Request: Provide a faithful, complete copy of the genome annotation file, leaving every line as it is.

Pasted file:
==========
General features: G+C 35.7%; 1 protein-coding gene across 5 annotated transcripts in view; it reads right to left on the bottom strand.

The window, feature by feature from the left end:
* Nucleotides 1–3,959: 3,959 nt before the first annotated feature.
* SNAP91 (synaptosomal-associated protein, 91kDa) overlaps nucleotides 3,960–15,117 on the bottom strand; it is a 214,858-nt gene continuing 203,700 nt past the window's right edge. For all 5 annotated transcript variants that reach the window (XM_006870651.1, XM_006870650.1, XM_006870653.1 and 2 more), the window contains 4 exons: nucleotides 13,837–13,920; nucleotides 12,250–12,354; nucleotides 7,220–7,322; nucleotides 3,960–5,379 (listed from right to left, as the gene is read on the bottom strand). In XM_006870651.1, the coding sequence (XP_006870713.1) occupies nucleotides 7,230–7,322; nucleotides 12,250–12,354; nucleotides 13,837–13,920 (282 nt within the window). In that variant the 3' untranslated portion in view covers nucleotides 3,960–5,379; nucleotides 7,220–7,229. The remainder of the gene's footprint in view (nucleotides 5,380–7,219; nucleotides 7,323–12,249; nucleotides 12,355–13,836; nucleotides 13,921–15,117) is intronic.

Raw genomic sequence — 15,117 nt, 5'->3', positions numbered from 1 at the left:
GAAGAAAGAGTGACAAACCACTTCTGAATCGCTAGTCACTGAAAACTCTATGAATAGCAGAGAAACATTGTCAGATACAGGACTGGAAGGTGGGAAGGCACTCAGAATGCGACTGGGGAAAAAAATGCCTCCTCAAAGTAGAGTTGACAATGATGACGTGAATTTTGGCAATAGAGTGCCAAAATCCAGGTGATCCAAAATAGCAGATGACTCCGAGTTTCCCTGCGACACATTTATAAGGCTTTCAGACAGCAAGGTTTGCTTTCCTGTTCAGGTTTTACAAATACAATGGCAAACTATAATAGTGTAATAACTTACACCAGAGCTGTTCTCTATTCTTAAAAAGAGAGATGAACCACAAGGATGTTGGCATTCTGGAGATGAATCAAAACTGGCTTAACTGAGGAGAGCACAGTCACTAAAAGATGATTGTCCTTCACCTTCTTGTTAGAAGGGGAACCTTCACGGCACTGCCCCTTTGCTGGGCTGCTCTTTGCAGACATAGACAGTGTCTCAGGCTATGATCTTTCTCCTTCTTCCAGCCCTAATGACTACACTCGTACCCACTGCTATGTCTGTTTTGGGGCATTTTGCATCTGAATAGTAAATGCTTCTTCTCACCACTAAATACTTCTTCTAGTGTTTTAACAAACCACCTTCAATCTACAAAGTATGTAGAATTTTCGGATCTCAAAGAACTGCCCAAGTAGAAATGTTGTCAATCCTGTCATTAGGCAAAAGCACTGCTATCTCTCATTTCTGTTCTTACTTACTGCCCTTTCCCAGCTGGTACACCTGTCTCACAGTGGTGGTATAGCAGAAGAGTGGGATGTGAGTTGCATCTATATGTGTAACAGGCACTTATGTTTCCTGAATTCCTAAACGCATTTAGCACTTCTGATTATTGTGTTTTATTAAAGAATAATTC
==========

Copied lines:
General features: G+C 35.7%; 1 protein-coding gene across 5 annotated transcripts in view; it reads right to left on the bottom strand.

The window, feature by feature from the left end:
* Nucleotides 1–3,959: 3,959 nt before the first annotated feature.
* SNAP91 (synaptosomal-associated protein, 91kDa) overlaps nucleotides 3,960–15,117 on the bottom strand; it is a 214,858-nt gene continuing 203,700 nt past the window's right edge. For all 5 annotated transcript variants that reach the window (XM_006870651.1, XM_006870650.1, XM_006870653.1 and 2 more), the window contains 4 exons: nucleotides 13,837–13,920; nucleotides 12,250–12,354; nucleotides 7,220–7,322; nucleotides 3,960–5,379 (listed from right to left, as the gene is read on the bottom strand). In XM_006870651.1, the coding sequence (XP_006870713.1) occupies nucleotides 7,230–7,322; nucleotides 12,250–12,354; nucleotides 13,837–13,920 (282 nt within the window). In that variant the 3' untranslated portion in view covers nucleotides 3,960–5,379; nucleotides 7,220–7,229. The remainder of the gene's footprint in view (nucleotides 5,380–7,219; nucleotides 7,323–12,249; nucleotides 12,355–13,836; nucleotides 13,921–15,117) is intronic.

Raw genomic sequence — 15,117 nt, 5'->3', positions numbered from 1 at the left:
GAAGAAAGAGTGACAAACCACTTCTGAATCGCTAGTCACTGAAAACTCTATGAATAGCAGAGAAACATTGTCAGATACAGGACTGGAAGGTGGGAAGGCACTCAGAATGCGACTGGGGAAAAAAATGCCTCCTCAAAGTAGAGTTGACAATGATGACGTGAATTTTGGCAATAGAGTGCCAAAATCCAGGTGATCCAAAATAGCAGATGACTCCGAGTTTCCCTGCGACACATTTATAAGGCTTTCAGACAGCAAGGTTTGCTTTCCTGTTCAGGTTTTACAAATACAATGGCAAACTATAATAGTGTAATAACTTACACCAGAGCTGTTCTCTATTCTTAAAAAGAGAGATGAACCACAAGGATGTTGGCATTCTGGAGATGAATCAAAACTGGCTTAACTGAGGAGAGCACAGTCACTAAAAGATGATTGTCCTTCACCTTCTTGTTAGAAGGGGAACCTTCACGGCACTGCCCCTTTGCTGGGCTGCTCTTTGCAGACATAGACAGTGTCTCAGGCTATGATCTTTCTCCTTCTTCCAGCCCTAATGACTACACTCGTACCCACTGCTATGTCTGTTTTGGGGCATTTTGCATCTGAATAGTAAATGCTTCTTCTCACCACTAAATACTTCTTCTAGTGTTTTAACAAACCACCTTCAATCTACAAAGTATGTAGAATTTTCGGATCTCAAAGAACTGCCCAAGTAGAAATGTTGTCAATCCTGTCATTAGGCAAAAGCACTGCTATCTCTCATTTCTGTTCTTACTTACTGCCCTTTCCCAGCTGGTACACCTGTCTCACAGTGGTGGTATAGCAGAAGAGTGGGATGTGAGTTGCATCTATATGTGTAACAGGCACTTATGTTTCCTGAATTCCTAAACGCATTTAGCACTTCTGATTATTGTGTTTTATTAAAGAATAATTC